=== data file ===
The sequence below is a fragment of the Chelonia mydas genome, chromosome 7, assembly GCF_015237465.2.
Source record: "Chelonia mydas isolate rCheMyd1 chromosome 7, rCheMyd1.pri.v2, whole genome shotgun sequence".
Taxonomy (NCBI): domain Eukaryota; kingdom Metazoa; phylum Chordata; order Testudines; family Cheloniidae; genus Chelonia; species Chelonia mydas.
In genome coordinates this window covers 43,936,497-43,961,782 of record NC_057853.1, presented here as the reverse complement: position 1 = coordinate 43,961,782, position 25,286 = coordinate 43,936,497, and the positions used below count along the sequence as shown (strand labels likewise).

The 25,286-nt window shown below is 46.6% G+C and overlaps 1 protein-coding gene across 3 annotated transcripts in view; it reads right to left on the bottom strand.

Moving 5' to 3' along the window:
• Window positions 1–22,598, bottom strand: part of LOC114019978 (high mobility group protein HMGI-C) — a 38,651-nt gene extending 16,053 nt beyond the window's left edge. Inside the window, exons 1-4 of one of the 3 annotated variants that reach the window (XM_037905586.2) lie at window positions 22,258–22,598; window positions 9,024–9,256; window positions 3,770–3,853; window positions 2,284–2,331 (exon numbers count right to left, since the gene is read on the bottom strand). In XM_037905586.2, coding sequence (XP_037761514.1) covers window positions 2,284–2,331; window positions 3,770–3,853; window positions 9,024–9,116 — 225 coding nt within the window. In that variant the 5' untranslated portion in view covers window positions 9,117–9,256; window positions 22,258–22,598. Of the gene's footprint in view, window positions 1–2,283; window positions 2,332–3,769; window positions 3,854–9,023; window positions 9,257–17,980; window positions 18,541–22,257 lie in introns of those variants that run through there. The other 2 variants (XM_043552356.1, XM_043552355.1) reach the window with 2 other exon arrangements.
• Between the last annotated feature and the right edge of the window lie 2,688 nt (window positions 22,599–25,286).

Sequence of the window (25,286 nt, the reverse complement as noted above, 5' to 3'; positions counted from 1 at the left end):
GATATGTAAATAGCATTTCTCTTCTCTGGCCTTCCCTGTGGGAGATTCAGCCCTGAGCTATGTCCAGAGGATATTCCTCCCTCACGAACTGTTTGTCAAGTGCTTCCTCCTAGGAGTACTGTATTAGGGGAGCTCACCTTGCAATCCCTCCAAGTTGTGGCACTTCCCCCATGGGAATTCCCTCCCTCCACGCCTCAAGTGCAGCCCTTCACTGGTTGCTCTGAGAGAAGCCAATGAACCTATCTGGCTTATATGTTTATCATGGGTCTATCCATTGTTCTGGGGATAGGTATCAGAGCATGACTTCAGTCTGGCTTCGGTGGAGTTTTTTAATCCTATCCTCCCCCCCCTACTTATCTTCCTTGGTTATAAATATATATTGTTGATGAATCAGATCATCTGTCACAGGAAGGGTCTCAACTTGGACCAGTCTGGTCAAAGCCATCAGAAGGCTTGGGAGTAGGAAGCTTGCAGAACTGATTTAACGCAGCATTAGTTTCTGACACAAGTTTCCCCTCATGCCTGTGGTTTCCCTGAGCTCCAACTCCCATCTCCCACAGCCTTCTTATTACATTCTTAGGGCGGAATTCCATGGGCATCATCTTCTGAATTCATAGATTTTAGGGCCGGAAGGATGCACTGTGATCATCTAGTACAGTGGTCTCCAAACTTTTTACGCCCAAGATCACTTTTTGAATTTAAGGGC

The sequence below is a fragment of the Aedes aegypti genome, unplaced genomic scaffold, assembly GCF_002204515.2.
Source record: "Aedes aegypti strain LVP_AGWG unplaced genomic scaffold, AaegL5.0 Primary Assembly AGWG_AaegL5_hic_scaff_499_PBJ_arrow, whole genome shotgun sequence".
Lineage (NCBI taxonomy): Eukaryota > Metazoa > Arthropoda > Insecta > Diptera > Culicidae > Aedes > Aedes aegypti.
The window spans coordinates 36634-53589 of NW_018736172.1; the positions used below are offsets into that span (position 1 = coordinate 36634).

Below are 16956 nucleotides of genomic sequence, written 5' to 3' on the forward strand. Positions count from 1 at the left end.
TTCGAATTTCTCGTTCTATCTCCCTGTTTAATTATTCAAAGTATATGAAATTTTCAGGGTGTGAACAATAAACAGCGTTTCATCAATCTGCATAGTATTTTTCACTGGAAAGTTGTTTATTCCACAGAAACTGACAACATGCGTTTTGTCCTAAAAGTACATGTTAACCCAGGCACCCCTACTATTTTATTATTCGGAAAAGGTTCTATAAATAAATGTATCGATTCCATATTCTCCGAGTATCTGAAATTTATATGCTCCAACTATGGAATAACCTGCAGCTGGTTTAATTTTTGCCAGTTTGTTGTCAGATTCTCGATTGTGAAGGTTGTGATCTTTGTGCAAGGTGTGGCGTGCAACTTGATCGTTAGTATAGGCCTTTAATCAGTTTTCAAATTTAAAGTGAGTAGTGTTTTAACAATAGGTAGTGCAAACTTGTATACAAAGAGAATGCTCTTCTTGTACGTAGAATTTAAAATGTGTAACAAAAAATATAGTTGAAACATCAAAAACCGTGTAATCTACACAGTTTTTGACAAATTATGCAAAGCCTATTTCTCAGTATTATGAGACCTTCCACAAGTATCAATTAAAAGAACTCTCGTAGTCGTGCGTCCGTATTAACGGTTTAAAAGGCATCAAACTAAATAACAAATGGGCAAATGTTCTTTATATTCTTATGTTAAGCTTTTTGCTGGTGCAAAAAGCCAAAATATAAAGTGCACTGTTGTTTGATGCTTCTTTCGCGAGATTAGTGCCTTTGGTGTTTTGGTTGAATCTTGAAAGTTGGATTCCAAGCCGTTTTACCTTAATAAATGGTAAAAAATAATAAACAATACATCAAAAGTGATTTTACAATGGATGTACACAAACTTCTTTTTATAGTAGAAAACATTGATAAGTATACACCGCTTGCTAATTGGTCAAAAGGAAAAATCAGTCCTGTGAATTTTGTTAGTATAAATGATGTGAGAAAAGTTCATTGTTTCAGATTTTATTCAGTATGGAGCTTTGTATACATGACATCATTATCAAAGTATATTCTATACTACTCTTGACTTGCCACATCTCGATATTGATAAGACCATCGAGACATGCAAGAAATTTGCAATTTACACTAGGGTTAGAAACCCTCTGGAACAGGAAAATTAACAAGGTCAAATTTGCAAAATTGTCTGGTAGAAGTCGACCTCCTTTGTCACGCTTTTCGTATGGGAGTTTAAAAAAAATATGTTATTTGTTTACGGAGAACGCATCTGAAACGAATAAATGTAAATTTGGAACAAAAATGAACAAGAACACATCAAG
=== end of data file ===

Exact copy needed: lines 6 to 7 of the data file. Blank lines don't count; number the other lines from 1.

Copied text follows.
Moving 5' to 3' along the window:
• Window positions 1–22,598, bottom strand: part of LOC114019978 (high mobility group protein HMGI-C) — a 38,651-nt gene extending 16,053 nt beyond the window's left edge. Inside the window, exons 1-4 of one of the 3 annotated variants that reach the window (XM_037905586.2) lie at window positions 22,258–22,598; window positions 9,024–9,256; window positions 3,770–3,853; window positions 2,284–2,331 (exon numbers count right to left, since the gene is read on the bottom strand). In XM_037905586.2, coding sequence (XP_037761514.1) covers window positions 2,284–2,331; window positions 3,770–3,853; window positions 9,024–9,116 — 225 coding nt within the window. In that variant the 5' untranslated portion in view covers window positions 9,117–9,256; window positions 22,258–22,598. Of the gene's footprint in view, window positions 1–2,283; window positions 2,332–3,769; window positions 3,854–9,023; window positions 9,257–17,980; window positions 18,541–22,257 lie in introns of those variants that run through there. The other 2 variants (XM_043552356.1, XM_043552355.1) reach the window with 2 other exon arrangements.